Horowitz: From the survey responses, the top five benefits that teams realize from their retrospectives are improved team communication (85%), creating an environment of trust (65%), improved team productivity (60%), improved quality of work (60%) and improved agile practices (58%). I find these responses to be especially reassuring as we all know that the purpose of retrospectives is to help teams tune and adjust their practices. It looks like we’re on the right path.

However, the responses become more interesting and point to a larger opportunity when you look at the three least popular responses - better follow through on action items from previous sprint (33%), improved predictability of estimates (18%) and deal with customer issues faster (14%).

As a business owner, I’m keenly aware of the fact that there is room for improvement as speed and predictability are critical to the organization’s ability to deliver. Similarly, the fact that teams frequently fail to follow through on their action items points to a need for a solution that facilitates this type of engagement easily.

InfoQ: What are the biggest challenges running retrospectives? How can facilitators and teams deal with them?

Horowitz: It’s difficult to change the way teams operate, and that’s true for agile retrospectives, too. I’ll share the exact results from the survey, but I want to call out the fact that the top three challenges all deal with the team’s ability to collaborate effectively. Specifically, topics discussed cannot be solved by the team (48%), people don’t feel comfortable speaking up (44%), and the team is distributed across different locations (36%). Plus, three of the top five challenges directly relate to the ability for everyone to share their experiences regardless of location, personality or any other factors that may discourage participation.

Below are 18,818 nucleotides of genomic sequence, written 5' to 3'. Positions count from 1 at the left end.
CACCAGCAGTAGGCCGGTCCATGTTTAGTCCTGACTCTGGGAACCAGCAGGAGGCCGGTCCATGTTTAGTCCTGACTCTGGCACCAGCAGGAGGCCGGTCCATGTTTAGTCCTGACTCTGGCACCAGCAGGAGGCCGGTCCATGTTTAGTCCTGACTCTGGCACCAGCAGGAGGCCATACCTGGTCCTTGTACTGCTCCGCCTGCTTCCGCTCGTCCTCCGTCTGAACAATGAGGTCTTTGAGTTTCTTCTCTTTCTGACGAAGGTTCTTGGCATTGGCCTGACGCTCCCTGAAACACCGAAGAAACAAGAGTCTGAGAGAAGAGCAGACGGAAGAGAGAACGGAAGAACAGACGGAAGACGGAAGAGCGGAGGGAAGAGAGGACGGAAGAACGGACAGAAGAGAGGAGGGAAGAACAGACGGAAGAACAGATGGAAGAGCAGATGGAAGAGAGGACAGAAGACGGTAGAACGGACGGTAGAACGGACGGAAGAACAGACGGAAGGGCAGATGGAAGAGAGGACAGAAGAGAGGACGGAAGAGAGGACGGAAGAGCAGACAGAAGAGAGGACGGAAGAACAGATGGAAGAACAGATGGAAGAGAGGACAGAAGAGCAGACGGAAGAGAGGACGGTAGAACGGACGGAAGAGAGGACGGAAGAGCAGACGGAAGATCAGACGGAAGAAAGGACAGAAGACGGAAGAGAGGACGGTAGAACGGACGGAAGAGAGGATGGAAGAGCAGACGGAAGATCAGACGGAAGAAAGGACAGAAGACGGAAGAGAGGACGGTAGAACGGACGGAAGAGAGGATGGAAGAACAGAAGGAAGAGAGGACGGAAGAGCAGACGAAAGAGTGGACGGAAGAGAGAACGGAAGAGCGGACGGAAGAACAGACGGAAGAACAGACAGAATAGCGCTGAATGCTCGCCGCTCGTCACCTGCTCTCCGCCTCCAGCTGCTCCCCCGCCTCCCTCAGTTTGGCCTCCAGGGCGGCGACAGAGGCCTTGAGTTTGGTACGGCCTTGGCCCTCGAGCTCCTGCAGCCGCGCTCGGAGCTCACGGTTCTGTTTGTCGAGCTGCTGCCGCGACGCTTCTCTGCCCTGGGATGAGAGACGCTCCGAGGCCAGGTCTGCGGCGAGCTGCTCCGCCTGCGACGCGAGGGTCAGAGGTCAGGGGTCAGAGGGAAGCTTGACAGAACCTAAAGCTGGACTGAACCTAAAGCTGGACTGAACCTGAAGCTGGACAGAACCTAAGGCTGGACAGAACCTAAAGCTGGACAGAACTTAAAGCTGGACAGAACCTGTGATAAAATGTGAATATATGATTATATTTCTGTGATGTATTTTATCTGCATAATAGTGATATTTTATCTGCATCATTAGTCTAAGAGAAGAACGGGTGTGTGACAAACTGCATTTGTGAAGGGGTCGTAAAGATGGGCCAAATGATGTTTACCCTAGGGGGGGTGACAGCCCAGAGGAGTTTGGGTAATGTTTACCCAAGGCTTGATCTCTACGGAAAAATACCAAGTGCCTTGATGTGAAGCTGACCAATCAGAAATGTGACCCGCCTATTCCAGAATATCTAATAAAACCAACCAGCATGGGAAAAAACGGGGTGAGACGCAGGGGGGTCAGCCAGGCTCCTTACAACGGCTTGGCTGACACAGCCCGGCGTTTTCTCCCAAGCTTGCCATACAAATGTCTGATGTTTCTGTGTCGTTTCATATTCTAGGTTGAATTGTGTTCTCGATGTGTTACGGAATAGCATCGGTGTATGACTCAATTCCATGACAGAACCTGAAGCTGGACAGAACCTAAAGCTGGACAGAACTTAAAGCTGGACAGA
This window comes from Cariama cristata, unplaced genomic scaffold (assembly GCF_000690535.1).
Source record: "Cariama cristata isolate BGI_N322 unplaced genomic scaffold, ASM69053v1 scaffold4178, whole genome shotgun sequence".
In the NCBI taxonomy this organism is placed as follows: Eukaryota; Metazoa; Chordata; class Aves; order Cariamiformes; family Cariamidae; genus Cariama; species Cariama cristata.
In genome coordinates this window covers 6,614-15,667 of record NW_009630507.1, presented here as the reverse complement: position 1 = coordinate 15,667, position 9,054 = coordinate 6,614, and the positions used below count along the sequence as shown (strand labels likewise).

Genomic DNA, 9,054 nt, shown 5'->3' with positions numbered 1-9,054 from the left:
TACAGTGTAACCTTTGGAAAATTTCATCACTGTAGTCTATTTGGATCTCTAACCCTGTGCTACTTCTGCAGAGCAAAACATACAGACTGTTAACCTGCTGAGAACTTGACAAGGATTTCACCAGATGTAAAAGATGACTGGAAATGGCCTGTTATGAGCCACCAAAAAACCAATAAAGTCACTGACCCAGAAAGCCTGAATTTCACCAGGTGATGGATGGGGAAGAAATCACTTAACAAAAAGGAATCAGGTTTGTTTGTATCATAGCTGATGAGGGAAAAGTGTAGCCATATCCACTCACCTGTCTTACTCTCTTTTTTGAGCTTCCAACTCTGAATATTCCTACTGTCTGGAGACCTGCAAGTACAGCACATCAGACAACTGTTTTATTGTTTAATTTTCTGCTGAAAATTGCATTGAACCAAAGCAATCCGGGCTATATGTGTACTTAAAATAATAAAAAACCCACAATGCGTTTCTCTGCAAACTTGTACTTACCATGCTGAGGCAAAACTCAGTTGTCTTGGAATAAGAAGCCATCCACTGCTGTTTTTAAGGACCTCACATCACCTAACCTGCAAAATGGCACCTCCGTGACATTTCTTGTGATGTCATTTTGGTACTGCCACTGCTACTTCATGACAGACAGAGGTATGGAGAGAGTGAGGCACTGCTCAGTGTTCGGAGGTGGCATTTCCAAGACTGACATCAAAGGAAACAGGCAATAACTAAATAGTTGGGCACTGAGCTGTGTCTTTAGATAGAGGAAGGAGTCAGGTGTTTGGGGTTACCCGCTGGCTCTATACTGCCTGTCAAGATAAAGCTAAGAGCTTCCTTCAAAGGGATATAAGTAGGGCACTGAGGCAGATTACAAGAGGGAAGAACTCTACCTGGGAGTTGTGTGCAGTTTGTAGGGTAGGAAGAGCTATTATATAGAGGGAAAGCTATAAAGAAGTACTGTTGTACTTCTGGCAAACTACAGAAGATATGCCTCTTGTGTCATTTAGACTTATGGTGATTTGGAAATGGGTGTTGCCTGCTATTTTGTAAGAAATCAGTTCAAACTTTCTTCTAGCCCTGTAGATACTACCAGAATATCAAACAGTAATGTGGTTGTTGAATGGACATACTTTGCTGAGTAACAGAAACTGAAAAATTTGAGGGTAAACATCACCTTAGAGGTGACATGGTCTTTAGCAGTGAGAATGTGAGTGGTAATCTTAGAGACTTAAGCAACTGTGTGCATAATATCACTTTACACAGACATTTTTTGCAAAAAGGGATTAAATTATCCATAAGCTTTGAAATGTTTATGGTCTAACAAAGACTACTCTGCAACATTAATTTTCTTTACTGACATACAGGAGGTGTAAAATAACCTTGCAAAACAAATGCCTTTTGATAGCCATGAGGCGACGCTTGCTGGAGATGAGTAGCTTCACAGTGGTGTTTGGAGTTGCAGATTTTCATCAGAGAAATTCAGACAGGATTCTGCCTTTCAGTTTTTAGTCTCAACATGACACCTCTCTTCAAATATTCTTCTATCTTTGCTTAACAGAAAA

If we look at the least frequently cited challenges, a more concerning trend emerges. In fact, over one out of every five respondents said that their teams don’t want to retrospect at all or that their organization doesn’t support running retrospectives. That’s a clear disconnect. If an organization is using agile principles in an effort to become more effective, not supporting or encouraging retrospectives at the team or corporate level is in direct contrast to that goal. And here lies an opportunity - by understanding the value of retrospectives as the core of agility and by pushing for the adoption of retrospectives, organizations can expect real change and continuous improvement.

InfoQ: Retrospectives are mostly facilitated by the Scrum master. How do you feel about that?

Horowitz: As with everything else in agile, it should be up to the team. In other words, if your retrospectives are already functioning at a high level, then great! Don’t change anything. If, however, you are struggling to inject some energy into your retrospectives, or your teams are looking for new and innovative ways to retrospect, rotating the role of the facilitator can help. Since becoming an effective facilitator is not simple or easy, it’s important to keep it on a volunteer-only basis. You certainly don’t want to force anyone to do something they aren’t interested in.